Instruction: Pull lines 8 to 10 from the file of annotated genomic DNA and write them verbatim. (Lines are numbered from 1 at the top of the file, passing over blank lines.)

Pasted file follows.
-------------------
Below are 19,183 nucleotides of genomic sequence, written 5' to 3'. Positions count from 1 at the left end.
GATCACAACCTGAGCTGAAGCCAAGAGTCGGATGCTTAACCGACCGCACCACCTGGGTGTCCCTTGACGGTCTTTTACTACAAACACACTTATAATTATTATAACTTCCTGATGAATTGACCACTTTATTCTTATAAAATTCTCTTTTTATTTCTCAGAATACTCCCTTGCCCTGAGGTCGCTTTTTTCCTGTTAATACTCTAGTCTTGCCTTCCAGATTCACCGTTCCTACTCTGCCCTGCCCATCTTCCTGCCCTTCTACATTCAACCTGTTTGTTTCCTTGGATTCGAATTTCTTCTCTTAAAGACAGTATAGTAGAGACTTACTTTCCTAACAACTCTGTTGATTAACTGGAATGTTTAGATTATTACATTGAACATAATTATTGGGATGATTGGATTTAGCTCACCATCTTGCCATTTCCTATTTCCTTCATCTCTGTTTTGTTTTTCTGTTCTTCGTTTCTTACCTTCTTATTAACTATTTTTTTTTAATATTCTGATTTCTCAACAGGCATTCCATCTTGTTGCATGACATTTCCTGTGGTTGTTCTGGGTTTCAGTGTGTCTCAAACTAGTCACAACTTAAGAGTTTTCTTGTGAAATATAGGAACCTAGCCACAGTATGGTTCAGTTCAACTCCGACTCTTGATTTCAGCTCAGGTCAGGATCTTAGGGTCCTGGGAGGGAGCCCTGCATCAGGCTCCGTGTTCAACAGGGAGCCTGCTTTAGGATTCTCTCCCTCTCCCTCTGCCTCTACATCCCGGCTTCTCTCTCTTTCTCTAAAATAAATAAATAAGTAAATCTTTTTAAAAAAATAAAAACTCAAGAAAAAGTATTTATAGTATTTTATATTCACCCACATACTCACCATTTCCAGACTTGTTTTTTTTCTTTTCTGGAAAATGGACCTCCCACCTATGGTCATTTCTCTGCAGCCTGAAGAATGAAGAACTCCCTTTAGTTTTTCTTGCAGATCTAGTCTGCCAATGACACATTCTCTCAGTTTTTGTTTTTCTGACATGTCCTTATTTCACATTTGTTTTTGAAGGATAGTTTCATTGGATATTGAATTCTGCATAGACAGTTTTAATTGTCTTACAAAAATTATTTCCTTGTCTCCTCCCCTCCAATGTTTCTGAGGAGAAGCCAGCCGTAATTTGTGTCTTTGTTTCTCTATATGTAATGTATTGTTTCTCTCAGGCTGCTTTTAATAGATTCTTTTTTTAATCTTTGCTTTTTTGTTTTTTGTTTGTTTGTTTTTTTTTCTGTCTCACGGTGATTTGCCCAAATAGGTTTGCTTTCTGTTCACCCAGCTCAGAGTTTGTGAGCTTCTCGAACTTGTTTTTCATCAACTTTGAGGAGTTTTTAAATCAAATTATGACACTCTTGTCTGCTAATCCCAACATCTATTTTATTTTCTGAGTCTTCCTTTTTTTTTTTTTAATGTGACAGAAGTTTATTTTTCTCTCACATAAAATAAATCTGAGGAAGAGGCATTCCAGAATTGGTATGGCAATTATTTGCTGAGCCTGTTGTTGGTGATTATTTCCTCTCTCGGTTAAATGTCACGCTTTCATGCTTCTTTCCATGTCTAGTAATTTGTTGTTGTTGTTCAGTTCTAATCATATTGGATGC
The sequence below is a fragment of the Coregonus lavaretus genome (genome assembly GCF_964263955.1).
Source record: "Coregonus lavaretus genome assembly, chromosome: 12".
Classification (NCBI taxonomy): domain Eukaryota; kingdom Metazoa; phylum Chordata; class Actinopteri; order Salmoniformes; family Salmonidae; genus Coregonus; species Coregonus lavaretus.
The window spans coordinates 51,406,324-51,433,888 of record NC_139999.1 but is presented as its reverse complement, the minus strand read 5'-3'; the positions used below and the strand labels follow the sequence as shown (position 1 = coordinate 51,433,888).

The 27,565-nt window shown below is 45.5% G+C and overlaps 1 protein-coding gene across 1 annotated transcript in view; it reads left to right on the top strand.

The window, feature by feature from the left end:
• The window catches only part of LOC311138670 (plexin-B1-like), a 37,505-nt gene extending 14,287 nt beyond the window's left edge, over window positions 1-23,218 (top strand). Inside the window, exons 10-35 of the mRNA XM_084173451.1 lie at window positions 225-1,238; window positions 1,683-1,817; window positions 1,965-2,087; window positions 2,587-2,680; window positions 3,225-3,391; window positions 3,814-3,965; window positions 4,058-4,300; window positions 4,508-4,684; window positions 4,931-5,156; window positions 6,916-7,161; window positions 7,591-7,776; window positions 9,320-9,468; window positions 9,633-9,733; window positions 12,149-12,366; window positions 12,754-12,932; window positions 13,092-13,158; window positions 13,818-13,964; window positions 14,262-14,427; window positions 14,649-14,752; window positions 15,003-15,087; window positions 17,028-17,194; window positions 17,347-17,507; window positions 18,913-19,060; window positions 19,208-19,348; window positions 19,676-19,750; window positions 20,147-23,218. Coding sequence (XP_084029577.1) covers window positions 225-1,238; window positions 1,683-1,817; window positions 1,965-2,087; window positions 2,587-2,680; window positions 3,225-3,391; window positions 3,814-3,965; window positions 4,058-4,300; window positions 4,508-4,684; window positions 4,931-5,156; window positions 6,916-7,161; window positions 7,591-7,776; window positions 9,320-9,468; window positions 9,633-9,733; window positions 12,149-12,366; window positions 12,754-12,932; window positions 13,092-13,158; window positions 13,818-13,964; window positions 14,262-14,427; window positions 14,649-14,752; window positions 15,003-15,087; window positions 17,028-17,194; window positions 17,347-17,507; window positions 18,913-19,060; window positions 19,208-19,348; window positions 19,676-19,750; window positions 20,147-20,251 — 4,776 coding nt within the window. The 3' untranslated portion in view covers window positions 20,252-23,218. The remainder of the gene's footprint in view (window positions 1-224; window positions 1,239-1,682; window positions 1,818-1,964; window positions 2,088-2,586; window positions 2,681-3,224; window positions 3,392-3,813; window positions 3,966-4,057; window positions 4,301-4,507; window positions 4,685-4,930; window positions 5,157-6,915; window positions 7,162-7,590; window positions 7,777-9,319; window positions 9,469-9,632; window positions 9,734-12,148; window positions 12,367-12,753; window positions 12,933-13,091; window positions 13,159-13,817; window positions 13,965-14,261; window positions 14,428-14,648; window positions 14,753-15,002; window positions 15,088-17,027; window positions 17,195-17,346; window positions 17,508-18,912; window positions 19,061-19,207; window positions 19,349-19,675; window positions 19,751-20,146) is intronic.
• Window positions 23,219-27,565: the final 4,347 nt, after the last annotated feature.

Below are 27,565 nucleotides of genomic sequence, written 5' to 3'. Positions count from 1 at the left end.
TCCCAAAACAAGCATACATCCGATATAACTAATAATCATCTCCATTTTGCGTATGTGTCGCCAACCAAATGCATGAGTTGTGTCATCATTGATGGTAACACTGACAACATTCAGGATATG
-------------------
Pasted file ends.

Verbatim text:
The window, feature by feature from the left end:
• The window catches only part of LOC311138670 (plexin-B1-like), a 37,505-nt gene extending 14,287 nt beyond the window's left edge, over window positions 1-23,218 (top strand). Inside the window, exons 10-35 of the mRNA XM_084173451.1 lie at window positions 225-1,238; window positions 1,683-1,817; window positions 1,965-2,087; window positions 2,587-2,680; window positions 3,225-3,391; window positions 3,814-3,965; window positions 4,058-4,300; window positions 4,508-4,684; window positions 4,931-5,156; window positions 6,916-7,161; window positions 7,591-7,776; window positions 9,320-9,468; window positions 9,633-9,733; window positions 12,149-12,366; window positions 12,754-12,932; window positions 13,092-13,158; window positions 13,818-13,964; window positions 14,262-14,427; window positions 14,649-14,752; window positions 15,003-15,087; window positions 17,028-17,194; window positions 17,347-17,507; window positions 18,913-19,060; window positions 19,208-19,348; window positions 19,676-19,750; window positions 20,147-23,218. Coding sequence (XP_084029577.1) covers window positions 225-1,238; window positions 1,683-1,817; window positions 1,965-2,087; window positions 2,587-2,680; window positions 3,225-3,391; window positions 3,814-3,965; window positions 4,058-4,300; window positions 4,508-4,684; window positions 4,931-5,156; window positions 6,916-7,161; window positions 7,591-7,776; window positions 9,320-9,468; window positions 9,633-9,733; window positions 12,149-12,366; window positions 12,754-12,932; window positions 13,092-13,158; window positions 13,818-13,964; window positions 14,262-14,427; window positions 14,649-14,752; window positions 15,003-15,087; window positions 17,028-17,194; window positions 17,347-17,507; window positions 18,913-19,060; window positions 19,208-19,348; window positions 19,676-19,750; window positions 20,147-20,251 — 4,776 coding nt within the window. The 3' untranslated portion in view covers window positions 20,252-23,218. The remainder of the gene's footprint in view (window positions 1-224; window positions 1,239-1,682; window positions 1,818-1,964; window positions 2,088-2,586; window positions 2,681-3,224; window positions 3,392-3,813; window positions 3,966-4,057; window positions 4,301-4,507; window positions 4,685-4,930; window positions 5,157-6,915; window positions 7,162-7,590; window positions 7,777-9,319; window positions 9,469-9,632; window positions 9,734-12,148; window positions 12,367-12,753; window positions 12,933-13,091; window positions 13,159-13,817; window positions 13,965-14,261; window positions 14,428-14,648; window positions 14,753-15,002; window positions 15,088-17,027; window positions 17,195-17,346; window positions 17,508-18,912; window positions 19,061-19,207; window positions 19,349-19,675; window positions 19,751-20,146) is intronic.
• Window positions 23,219-27,565: the final 4,347 nt, after the last annotated feature.